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Libya's Damaged Pipeline Will Come Back Online In January

Libya

The Libyan crude oil pipeline blown up on Tuesday will take about a week to repair, the chairman of Libya’s National Oil Corporation (NOC) said on Wednesday.

On Tuesday, an explosion on the Zaggut to Es Sider oil pipeline in eastern Libya occurred, NOC has confirmed. The pipeline transports crude oil to Libya’s largest oil export terminal, Es Sider. Although the pipeline operator, Waha Oil Company, immediately diverted production to another pipeline, NOC expects production losses of 70,000 bpd to 100,000 bpd, Libya’s state oil corporation said on Tuesday.

The news of the Libyan oil pipeline blast sent WTI briefly above $60 a barrel on Wednesday.

Also on Wednesday, NOC’s chairman Mustafa Sanalla told Reuters in a written reply to questions that “It is estimated that the repair will take about one week from today.”

“This will not have a major effect in the marketing program, only a little change,” Sanalla noted. 

As of Wednesday, crude oil cargoes at Es Sider were loading as usual, trading sources told Platts. There is a lot of oil in stock at the port, and immediate delays are unlikely, a Mediterranean sweet crude trader said.

“Production is reduced but we haven’t heard yet about how it will affect January loadings,” the trader told Platts.

Related: Chinese Ships Caught Illegally Selling Oil To North Korea

Meanwhile, Libya’s total crude oil production dipped to 950,000 bpd on Wednesday, down from 1.08 million bpd as of December 18, a person with direct knowledge of the matter told Bloomberg.

Although Libya has agreed to cap its 2018 oil production at the 2017 levels as part of its contribution to the OPEC production cut pact, the country has been struggling to raise its production significantly above 1 million bpd—the level it reached this summer, for the first time since 2013.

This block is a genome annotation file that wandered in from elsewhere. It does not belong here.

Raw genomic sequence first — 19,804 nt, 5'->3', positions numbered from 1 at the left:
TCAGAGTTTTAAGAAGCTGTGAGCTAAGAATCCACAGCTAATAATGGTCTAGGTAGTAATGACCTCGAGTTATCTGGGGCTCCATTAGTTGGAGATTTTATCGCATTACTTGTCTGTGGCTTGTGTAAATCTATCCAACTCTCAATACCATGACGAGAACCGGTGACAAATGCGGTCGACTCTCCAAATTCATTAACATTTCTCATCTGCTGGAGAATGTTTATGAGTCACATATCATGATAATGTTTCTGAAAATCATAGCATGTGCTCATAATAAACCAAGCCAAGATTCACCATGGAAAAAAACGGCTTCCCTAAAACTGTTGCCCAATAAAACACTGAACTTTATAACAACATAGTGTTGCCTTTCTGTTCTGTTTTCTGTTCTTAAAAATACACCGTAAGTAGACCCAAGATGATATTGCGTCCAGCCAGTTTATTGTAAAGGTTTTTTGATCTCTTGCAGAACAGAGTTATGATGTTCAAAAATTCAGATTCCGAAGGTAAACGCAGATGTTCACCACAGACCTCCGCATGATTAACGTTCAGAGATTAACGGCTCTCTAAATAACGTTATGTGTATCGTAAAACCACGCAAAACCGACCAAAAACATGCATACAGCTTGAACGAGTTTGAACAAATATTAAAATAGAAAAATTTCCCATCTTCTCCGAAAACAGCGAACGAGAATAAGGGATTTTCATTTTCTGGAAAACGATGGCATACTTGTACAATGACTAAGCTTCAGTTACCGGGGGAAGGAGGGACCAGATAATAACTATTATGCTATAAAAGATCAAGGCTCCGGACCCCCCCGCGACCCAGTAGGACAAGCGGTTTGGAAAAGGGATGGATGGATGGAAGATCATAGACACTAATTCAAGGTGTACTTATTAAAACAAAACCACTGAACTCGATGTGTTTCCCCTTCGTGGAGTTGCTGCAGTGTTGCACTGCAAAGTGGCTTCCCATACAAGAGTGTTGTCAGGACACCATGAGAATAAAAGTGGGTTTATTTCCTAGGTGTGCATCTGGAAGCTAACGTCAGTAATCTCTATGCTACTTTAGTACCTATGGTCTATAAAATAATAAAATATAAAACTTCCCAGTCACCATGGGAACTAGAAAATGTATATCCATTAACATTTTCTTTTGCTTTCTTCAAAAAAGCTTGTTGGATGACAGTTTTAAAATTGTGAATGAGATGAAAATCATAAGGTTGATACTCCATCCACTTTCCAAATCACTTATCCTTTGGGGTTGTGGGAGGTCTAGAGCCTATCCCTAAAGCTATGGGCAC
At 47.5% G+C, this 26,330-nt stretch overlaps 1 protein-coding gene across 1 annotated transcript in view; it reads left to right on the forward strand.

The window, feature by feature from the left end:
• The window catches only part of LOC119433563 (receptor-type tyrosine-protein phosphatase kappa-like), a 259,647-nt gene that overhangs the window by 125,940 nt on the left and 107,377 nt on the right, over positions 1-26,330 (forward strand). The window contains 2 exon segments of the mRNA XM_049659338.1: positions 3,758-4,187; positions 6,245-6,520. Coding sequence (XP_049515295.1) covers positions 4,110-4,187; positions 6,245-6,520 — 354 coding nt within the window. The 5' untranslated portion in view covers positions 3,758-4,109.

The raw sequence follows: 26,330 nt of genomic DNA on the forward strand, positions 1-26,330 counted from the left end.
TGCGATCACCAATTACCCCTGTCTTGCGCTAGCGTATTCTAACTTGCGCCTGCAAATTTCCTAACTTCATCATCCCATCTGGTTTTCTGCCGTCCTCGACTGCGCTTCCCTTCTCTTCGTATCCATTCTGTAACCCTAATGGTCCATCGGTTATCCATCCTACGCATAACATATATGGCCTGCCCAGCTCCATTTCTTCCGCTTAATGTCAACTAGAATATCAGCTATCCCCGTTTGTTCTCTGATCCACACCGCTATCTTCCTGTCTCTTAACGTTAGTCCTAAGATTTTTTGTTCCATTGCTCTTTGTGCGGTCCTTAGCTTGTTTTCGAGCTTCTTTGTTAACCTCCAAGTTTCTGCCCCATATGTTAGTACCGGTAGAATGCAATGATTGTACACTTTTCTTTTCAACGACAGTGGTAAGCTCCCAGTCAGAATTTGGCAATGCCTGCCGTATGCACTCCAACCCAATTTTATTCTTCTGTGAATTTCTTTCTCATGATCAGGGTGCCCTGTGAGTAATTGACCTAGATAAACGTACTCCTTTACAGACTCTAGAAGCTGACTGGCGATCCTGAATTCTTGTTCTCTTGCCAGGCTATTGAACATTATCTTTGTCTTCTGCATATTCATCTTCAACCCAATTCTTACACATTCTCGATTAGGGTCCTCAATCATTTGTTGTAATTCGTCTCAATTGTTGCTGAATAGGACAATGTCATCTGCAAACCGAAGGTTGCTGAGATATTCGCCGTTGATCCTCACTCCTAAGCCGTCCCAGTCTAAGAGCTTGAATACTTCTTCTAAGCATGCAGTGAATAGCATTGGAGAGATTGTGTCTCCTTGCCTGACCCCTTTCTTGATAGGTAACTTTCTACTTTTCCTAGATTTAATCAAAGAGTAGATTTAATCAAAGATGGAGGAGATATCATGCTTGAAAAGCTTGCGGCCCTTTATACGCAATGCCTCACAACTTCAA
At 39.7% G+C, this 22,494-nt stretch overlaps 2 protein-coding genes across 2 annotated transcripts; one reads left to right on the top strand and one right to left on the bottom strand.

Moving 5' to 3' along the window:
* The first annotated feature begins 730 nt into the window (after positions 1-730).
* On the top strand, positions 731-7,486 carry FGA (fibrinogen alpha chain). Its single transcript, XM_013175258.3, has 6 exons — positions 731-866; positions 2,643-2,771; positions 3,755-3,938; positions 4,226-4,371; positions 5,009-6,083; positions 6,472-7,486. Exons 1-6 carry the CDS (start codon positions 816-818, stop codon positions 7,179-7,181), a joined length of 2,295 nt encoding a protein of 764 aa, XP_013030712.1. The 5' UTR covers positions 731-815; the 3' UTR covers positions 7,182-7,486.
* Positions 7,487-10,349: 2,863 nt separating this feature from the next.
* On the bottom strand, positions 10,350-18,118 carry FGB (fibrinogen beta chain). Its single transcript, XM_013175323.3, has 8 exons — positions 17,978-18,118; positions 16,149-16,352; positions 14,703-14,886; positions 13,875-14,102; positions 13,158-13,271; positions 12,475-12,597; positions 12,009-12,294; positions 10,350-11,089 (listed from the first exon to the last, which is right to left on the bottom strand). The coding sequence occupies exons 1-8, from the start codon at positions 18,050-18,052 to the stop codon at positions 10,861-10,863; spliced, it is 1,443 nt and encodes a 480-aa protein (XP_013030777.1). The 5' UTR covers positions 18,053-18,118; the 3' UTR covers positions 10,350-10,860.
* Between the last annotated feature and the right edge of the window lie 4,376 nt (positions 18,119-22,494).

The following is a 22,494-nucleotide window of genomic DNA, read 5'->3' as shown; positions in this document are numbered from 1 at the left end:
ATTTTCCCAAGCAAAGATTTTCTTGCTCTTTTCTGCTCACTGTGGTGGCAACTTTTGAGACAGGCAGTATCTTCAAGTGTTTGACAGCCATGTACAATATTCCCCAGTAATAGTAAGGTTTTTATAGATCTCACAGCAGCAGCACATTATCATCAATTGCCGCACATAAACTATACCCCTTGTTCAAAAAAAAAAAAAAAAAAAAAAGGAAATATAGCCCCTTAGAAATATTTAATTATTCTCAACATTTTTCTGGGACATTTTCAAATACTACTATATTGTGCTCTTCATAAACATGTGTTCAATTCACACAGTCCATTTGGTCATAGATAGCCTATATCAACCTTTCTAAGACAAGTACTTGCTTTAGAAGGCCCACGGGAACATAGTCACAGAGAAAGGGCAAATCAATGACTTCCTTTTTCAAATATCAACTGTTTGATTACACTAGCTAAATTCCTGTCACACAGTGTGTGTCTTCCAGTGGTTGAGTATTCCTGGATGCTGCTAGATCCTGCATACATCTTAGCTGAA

This fall, several outages at Libya’s biggest oil field, Sharara, kept more than 230,000 bpd off the oil market for periods ranging from a couple of days to two weeks.

By Tsvetana Paraskova for Oilprice.com

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  • John Brown on January 02 2018 said:
    A pipeline in Libya get blow up, will take a week to repair, and most of the oil was diverted to another pipeline, and the global price of oil take a minor leap up despite the fact that the short term impact to Libyan production is a drop in global supply. Global supply that is still in a glut situation, with millions of barrels of oil production sitting idle, and production in the USA shooting up. That's how the oil markets are working folks. The glut is ignored because supposedly it should come into balance sometime next year.
    Of course it was supposed to come into balance by the end of this year, and now its mid year or end of year 2018, and with prices pushed to $60 plus a barrel for WTI U.S. production will no doubt outstrip the highest estimates, but who knows? Maybe Russia and all these OPEC countries will idle even more millions of barrels of production to keep the price around $60 or higher, even if their is still a glut of oil? $60 is a fantastic place for the price to be for the USA. Its not high enough to choke of economic growth, and it means with production cost going down the oil industry can recoup billions of dollars to both cover investment cost, and make a oodles of money. It also keeps subsidized renewables in the game and gives them a window to keep gradually increasing their market share of the energy market and bringing down cost until someday they are even cheaper than oil. So despite the fact that $60 a barrel oil is absurd from a supply and demand point of view prices at this level are nearly perfect for the USA for 2018.

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